8 inspiring women to celebrate in the black history month

 

In the US, the month of February is set aside to celebrate African-Americans' accomplishments, heritage and history. During this time, various organizations, including schools and government office create awareness programs on the importance of the Black Month and the need to celebrate notable figures like Martin Luther King, Jr. While the accomplishments of the popular proponents of change in the African-American community are obvious, there is also a room to celebrate black women with inspiring lives and careers. This article take a look at some of the notable black women that should also be celebrated in the black month history.

  • Ella Baker: Ella Baker lived between 1903 and 1986. For 50 years, she was actively involved in the civil rights movement and worked relentlessly towards equality. She was an active part of organizations such as the Southern Christian Leadership Conference. She also worked with the NAACP and the civil rights movement. She worked with well-known leaders and activists like Thurgood Marshall, Martin Luther King, Jr, and W.E.B Du Bois.

  • Maggie Lena Walker: Maggie Lena Walker was born in 1864 and is a true definition of not allowing circumstances to limit your life's potentials. Even though she was a daughter of a former slave and had physical disabilities and paralysis, her life's accomplishments included being the first female bank president in the US and the first black woman to form a bank. She was also the editor of St. Luke Herald and was a governorship candidate for the state of Virginia. She died in 1934.

  • Bessie Coleman: Bessie Coleman braved the odds of not being accepted into aviation schools in the US to become the first African-American female pilot. She had to attend aviation school in Paris and as the only non-White student and overcome sexism and discrimination. After acquiring her qualifications, Coleman was part of air shows that attracted millions.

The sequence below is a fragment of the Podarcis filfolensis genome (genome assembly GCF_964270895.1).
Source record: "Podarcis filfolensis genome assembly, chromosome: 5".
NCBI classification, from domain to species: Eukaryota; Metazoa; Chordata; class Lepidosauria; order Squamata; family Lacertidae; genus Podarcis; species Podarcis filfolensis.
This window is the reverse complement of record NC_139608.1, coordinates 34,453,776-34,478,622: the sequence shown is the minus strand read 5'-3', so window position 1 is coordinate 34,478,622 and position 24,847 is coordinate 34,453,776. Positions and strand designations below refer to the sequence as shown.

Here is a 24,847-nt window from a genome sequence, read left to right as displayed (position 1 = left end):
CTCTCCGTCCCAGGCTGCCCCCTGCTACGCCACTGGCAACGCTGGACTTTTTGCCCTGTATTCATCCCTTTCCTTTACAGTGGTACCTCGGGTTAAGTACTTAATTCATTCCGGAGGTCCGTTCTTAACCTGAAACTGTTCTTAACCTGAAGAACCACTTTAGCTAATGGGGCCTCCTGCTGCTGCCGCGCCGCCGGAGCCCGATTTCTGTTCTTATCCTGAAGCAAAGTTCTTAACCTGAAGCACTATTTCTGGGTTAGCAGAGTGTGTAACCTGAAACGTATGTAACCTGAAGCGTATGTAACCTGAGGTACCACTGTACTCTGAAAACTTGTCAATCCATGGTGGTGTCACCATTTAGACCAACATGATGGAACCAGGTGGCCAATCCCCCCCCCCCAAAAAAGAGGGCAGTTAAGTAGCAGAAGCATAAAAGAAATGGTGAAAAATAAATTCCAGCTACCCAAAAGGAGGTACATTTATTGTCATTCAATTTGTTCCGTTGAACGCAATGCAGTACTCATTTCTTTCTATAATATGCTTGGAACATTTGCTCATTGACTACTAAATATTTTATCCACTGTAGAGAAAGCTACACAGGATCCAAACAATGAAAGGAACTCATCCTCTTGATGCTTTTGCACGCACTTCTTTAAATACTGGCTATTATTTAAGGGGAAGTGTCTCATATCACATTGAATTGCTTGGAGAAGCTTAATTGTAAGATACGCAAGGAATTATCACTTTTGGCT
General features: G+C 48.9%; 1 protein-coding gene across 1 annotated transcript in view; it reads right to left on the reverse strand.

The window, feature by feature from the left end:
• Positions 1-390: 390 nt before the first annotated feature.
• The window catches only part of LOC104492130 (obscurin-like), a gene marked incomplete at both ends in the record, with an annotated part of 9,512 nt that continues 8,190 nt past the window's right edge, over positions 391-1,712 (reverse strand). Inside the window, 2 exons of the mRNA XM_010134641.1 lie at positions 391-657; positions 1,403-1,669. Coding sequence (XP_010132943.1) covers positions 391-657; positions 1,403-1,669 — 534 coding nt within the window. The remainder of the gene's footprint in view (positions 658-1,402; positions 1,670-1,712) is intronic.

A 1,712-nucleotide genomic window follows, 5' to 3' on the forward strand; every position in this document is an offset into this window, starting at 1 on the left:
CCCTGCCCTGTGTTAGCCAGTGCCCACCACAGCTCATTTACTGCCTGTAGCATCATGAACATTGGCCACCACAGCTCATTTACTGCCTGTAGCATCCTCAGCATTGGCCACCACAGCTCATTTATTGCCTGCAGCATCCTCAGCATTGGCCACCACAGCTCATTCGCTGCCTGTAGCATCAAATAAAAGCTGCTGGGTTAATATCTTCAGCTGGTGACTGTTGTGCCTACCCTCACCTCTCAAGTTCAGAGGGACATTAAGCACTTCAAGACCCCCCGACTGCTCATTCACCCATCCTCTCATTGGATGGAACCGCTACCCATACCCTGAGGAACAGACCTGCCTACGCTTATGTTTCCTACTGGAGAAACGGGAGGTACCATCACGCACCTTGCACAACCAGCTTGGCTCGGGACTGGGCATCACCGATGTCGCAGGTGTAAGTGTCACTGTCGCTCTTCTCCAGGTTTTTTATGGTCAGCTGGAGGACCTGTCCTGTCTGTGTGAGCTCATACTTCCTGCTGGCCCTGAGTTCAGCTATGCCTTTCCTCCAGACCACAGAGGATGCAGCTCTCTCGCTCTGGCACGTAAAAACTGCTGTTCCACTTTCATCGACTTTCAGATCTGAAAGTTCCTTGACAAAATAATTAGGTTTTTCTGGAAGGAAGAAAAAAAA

• Hattie McDaniel: Although most of her recognition was posthumous, Hattie McDaniel represents black excellence in entertainment. She was the first African-American woman to win an Academy Award for a supporting role. She was also the first African-American woman to be on the radio.

  • Fannie Lou Hammer: Fannie Lou Hammer was a civil rights leader and campaigner. She was also a voting rights activist. “I am tired of being sick and tired” is one of her famous quotes.

  • Septima Poinsette Clark: Between 1898 and 1987, when she lived, Clark played strategic roles in voting rights activism using education as a tool. She was strategic in the work that led to the election of the first Black principal in Charleston.

  • Josephine Baker: Josephine Baker overcame the shackles of poverty to become an influential singer, dancer, and actress. She was a humanitarian and served in the Women’s Auxiliary Air Force. She lived between 1906 and 1975.

  • Daisy Bates: Daisy Bates played a critical role in the Little Rock Integration Crisis of 1957. She actively fought and worked towards desegregation and mentored a group of children, the Little Rock Nine. Her life’s work was dedicated to fighting for African-Americans and poor Americans.

Here you have it: 8 more influential black women that should be celebrated in the Black Month History Month. Their achievement in life and careers are worth emulating.

 

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